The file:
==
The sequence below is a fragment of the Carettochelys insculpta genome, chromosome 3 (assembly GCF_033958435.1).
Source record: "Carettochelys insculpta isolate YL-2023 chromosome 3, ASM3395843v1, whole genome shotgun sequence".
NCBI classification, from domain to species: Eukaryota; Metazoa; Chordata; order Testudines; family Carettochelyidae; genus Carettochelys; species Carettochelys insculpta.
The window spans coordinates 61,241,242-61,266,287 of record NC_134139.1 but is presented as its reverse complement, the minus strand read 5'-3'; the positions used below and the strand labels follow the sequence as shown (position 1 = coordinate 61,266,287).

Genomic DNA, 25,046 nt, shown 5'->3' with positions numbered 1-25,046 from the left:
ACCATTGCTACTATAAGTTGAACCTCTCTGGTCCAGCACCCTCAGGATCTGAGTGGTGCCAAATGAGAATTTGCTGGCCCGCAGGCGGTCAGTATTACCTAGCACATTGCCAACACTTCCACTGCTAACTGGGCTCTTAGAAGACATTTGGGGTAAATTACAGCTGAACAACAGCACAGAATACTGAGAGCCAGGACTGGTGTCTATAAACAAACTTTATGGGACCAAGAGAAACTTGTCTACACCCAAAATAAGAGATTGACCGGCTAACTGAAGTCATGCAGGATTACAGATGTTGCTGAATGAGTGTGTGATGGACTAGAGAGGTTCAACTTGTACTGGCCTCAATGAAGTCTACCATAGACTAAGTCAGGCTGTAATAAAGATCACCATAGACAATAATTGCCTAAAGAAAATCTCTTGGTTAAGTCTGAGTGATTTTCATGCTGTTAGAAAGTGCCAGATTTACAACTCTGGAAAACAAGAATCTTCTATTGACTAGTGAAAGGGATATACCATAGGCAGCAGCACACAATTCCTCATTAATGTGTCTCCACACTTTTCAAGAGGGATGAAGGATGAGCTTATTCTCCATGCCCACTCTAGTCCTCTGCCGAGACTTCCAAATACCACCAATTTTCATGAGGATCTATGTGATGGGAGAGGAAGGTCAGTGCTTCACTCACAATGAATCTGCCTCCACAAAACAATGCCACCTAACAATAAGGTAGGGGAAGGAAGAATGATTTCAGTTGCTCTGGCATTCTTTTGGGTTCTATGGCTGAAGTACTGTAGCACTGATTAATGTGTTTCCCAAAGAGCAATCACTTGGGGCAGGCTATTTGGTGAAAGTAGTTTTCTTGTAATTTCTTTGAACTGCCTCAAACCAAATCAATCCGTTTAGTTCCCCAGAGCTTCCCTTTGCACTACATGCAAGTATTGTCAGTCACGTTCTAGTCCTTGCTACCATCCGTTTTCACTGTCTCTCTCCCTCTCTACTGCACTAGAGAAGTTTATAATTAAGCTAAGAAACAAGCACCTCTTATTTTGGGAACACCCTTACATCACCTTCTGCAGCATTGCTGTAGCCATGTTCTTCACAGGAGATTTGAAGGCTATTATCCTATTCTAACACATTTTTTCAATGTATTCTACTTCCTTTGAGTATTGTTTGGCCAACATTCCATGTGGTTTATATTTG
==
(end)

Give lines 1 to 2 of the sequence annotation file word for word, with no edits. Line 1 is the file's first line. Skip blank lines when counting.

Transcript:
The sequence below is a fragment of the Carettochelys insculpta genome, chromosome 3 (assembly GCF_033958435.1).
Source record: "Carettochelys insculpta isolate YL-2023 chromosome 3, ASM3395843v1, whole genome shotgun sequence".